Dialed-back web Privateness Safety Act heads to Senate ground

A less onerous version of Internet user privacy legislation is on its way to the Senate.

The measure (SB 1734), worn by Fleming Island Republican Sen. Jennifer Bradleywould give consumers the right to control how their personal information is shared and sold online. This data helps businesses learn more about individual consumers and deliver targeted ads.

Bradley revised the Florida Privacy Protection Act, with amendments passed Tuesday to narrow the scope of proposed legislation identified as a government priority. Ron DeSantis.

“Today’s Internet is a one-way street where the most intimate details of a consumer’s life that the consumer normally does not know are monitored and sold to the highest bidder,” said Bradley. “The financial success of these companies that market our private lives stems from a lack of consumer knowledge and consent to this process.”

With the latest changes, the proposal would only apply to companies that buy, sell, or share personal information of 100,000 or more users annually, or generate at least 50% of their annual worldwide revenue from selling or sharing personal information about consumers. Companies that operate within the framework of the requirements of the federal sector, such as B. banks and healthcare would be excluded.

Bradley also established itself on July 1, 2022, the effective date of the provisions of the proposal.

As with the original billing language, adult consumers could opt out of selling their data, while minors would have to choose. Users could also opt out of targeted advertising.

On request, companies would have to share what information they have, how they get it and how they use it.

Bradley’s amendment also removed a provision that would have allowed individuals to file lawsuits for violations of state law. Instead, responsibility would now rest with the Attorney General’s office.

This dispelled concerns from legal groups like the Florida Justice Reform Institute and its president. William Large, who feared the broad language of the Personal Data Act could lead to potential class action lawsuits. However, the revised language encountered resistance from the Democrats.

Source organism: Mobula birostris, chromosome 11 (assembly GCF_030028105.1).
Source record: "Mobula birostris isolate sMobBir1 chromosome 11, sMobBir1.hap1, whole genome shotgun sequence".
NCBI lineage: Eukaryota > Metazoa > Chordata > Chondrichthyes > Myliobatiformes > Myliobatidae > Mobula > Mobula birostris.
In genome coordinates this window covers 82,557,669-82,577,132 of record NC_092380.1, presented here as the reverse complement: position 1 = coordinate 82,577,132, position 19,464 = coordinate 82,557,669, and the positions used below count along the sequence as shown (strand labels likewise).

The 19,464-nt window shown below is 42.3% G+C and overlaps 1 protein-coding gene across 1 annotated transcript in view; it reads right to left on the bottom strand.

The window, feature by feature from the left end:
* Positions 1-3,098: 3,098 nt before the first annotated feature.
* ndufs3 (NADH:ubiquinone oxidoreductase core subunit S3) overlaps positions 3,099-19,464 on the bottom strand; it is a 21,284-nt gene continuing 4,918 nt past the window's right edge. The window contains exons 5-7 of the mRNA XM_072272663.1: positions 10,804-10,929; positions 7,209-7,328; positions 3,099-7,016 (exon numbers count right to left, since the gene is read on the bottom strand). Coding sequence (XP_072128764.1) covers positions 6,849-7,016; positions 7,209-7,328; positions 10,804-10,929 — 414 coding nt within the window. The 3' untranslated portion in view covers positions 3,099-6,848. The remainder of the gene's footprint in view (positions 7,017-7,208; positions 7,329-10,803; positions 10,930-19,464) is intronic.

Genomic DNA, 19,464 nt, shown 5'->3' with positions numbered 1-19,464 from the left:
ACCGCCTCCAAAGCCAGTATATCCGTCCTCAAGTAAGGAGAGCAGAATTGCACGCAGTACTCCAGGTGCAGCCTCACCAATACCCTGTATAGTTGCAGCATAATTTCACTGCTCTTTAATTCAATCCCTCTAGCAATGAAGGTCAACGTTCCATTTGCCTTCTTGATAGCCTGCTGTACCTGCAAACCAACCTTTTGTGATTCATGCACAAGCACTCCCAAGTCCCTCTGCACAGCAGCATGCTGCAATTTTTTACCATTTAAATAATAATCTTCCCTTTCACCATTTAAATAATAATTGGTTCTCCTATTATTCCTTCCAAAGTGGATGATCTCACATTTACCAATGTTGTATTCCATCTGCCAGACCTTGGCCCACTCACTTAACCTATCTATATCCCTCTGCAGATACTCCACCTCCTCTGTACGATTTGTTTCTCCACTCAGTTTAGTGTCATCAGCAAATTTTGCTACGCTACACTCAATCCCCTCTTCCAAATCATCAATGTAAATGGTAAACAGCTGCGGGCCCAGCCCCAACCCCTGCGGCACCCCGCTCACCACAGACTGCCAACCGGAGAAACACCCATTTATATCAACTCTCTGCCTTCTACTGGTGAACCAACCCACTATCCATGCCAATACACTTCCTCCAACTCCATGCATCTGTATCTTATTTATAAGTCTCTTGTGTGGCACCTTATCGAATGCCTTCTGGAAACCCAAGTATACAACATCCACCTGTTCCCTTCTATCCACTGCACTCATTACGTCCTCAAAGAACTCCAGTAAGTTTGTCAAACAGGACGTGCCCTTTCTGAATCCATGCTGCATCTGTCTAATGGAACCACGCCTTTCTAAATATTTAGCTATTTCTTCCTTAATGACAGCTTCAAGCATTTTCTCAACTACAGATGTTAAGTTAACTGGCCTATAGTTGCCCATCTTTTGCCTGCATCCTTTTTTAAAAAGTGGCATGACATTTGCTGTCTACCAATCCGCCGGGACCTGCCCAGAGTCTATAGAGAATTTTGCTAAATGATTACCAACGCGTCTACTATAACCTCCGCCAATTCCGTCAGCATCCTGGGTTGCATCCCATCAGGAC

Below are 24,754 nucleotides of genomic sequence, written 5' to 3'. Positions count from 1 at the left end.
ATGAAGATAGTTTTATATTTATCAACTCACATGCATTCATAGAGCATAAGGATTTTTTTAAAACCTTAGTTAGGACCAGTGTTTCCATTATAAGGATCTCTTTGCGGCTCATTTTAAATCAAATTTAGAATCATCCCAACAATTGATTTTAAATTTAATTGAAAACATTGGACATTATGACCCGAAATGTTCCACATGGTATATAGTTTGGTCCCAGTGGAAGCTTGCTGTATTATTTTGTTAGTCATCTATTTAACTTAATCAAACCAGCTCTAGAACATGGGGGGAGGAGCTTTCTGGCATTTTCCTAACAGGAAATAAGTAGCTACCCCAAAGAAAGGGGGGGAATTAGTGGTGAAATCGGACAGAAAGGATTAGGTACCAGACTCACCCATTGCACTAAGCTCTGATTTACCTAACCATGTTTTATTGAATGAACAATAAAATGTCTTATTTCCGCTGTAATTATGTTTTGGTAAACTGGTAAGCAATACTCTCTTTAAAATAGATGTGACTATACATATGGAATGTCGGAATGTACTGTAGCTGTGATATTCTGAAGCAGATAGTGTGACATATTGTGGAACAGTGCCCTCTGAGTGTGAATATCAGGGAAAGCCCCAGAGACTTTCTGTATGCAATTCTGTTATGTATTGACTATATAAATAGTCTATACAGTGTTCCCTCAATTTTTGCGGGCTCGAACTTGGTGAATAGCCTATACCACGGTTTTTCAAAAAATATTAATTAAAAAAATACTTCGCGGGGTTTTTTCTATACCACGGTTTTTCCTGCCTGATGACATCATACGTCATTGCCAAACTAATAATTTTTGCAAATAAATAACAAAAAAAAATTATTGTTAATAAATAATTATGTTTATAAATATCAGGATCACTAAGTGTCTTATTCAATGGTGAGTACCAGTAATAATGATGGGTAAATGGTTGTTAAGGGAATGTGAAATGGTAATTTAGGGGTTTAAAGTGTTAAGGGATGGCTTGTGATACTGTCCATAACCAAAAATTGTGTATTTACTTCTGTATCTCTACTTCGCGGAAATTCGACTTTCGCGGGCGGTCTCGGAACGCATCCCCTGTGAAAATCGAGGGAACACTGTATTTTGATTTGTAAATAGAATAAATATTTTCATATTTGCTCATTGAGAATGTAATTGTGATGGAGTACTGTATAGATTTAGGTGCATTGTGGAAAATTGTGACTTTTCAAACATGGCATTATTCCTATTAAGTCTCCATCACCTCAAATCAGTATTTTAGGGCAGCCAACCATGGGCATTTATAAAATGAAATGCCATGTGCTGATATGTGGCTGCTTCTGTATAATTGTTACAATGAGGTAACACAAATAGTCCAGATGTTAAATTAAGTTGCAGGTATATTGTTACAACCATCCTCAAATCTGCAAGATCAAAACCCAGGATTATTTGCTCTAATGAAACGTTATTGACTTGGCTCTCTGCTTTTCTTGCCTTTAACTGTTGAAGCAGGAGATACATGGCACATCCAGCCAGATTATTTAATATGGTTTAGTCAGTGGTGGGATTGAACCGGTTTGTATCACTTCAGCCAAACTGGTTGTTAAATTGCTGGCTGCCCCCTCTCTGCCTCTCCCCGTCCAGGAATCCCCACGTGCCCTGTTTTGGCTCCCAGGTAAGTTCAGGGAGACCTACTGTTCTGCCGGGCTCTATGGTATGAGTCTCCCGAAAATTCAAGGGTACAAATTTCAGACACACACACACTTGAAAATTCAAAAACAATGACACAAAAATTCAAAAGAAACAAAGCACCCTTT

The original Senate Bill and the House Version (HB 969), worn by Sarasota Republican Rep. Fiona McFarland, drew comparisons with California’s Internet Privacy Act. By one estimate, this state’s privacy policy costs $ 55 billion. But Bradley said the new version would affect far fewer businesses.

St. Petersburg Republican Senator Jeff Brandes Still had concerns about the cost of legislation to businesses. And with the new thresholds for the introduction of the bills, he feared that some companies might deliberately stay within those limits to avoid regulation.

He feared that the complex amendment tabled the day before the committee was problematic for the panel.

“For a state that values ​​security in business … this bill is full of uncertainty for me because if all 20 of us were cornered, we would give you radically different answers about what this bill does,” Brandes said.

Bradley defended the changes, however.

“The only certainty in this area is that we have companies collecting unknown amounts of information about Florida consumers,” she said. “They sell it and they monetize it, and that’s for sure, and I don’t share the confidence that the federal government will step in in time and step up protection for Floridians.”

The bill would add biometrics to the list of protected information. This builds on Sprowls’ calculation, the DeSantis signed into law last yearThis makes Florida the first state to guarantee DNA privacy for customers’ life, disability, and long-term care insurance.

The McFarland bill is awaiting a hearing on its final committee, the House Commerce Committee.

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